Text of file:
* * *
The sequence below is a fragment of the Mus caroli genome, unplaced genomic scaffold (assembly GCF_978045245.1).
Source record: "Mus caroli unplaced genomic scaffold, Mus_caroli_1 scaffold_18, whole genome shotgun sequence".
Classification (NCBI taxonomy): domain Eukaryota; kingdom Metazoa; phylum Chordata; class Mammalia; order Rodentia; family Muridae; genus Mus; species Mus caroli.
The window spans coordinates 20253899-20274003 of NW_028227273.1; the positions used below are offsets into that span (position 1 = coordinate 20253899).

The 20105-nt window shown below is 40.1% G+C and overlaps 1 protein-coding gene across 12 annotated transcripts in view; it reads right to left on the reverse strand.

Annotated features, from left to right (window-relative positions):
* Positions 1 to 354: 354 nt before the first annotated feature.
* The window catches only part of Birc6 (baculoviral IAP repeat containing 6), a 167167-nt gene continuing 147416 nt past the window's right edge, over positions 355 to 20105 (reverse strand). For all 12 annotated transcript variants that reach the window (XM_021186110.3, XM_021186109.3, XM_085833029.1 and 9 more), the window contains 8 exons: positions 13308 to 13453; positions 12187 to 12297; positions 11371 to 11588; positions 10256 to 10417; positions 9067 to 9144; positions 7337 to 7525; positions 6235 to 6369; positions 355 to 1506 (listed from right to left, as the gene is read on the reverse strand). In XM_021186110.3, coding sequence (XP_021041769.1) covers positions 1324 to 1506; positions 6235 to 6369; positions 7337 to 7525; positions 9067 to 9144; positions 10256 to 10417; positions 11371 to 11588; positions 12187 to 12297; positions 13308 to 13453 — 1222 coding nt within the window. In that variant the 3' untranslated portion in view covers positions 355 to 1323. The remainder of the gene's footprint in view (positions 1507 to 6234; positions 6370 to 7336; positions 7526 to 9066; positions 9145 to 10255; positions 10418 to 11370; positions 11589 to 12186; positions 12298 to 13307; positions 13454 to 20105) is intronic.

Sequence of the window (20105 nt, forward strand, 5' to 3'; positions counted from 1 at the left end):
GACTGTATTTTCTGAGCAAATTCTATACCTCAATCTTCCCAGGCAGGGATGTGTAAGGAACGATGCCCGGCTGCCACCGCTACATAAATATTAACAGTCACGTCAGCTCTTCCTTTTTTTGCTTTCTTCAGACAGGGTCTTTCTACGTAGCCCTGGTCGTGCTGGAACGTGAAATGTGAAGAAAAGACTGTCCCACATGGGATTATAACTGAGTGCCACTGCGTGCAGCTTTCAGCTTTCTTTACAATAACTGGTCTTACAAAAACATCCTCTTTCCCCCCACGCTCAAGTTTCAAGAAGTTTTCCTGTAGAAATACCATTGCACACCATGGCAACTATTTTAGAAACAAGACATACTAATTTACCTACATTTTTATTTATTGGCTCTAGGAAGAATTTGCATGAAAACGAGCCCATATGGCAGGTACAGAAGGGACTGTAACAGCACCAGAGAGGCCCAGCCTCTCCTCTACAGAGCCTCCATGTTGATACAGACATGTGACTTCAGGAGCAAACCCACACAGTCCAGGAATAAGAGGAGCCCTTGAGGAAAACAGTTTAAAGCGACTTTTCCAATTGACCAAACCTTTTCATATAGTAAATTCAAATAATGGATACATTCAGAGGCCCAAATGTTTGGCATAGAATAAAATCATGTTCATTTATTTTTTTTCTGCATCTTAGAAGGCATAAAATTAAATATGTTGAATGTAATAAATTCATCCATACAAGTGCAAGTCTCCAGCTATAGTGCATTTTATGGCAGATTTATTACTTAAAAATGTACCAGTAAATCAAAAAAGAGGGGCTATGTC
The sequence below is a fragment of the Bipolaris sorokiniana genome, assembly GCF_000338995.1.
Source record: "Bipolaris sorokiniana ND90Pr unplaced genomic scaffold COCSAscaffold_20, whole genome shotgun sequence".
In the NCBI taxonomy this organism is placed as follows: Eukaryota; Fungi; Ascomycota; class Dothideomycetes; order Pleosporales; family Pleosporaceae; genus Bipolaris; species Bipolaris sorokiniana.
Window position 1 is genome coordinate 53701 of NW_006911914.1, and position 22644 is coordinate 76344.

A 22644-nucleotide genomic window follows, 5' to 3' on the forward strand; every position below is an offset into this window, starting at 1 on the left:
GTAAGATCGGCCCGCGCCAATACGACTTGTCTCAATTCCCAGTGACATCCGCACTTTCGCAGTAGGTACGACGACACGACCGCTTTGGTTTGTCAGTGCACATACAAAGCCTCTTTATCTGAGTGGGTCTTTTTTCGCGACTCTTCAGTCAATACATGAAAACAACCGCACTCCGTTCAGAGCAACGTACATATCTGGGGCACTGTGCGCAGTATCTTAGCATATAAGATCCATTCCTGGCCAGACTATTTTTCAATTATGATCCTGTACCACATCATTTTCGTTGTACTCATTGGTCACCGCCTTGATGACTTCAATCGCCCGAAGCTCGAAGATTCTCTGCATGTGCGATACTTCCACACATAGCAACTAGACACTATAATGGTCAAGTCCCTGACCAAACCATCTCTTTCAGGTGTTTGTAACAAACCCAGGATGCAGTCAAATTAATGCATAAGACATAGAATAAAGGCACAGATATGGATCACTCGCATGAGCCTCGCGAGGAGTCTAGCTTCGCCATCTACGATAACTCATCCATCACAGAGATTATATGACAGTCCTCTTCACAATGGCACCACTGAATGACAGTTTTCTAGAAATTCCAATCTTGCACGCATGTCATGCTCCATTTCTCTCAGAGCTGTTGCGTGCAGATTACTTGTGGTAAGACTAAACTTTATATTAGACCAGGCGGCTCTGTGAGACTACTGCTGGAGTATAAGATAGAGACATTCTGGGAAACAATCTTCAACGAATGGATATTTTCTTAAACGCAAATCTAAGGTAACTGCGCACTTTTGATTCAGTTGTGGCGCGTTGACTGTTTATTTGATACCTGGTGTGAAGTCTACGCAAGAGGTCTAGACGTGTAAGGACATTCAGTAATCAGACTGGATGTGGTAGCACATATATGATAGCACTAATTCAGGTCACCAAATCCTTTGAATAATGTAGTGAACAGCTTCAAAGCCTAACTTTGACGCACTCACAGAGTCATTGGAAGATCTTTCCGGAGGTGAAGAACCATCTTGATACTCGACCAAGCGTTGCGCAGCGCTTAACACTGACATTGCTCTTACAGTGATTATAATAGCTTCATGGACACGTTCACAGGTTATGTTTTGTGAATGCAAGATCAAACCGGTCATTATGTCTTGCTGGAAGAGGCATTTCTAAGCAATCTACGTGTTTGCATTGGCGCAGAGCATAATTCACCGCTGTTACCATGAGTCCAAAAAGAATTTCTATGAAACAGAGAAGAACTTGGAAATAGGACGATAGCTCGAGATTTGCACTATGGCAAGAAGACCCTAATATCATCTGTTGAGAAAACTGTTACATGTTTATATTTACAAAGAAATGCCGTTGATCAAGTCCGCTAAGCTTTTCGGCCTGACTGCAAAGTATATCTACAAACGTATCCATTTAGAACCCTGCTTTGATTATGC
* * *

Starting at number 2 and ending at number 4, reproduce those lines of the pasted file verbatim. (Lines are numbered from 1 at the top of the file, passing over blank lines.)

Source record: "Mus caroli unplaced genomic scaffold, Mus_caroli_1 scaffold_18, whole genome shotgun sequence".
Classification (NCBI taxonomy): domain Eukaryota; kingdom Metazoa; phylum Chordata; class Mammalia; order Rodentia; family Muridae; genus Mus; species Mus caroli.
The window spans coordinates 20253899-20274003 of NW_028227273.1; the positions used below are offsets into that span (position 1 = coordinate 20253899).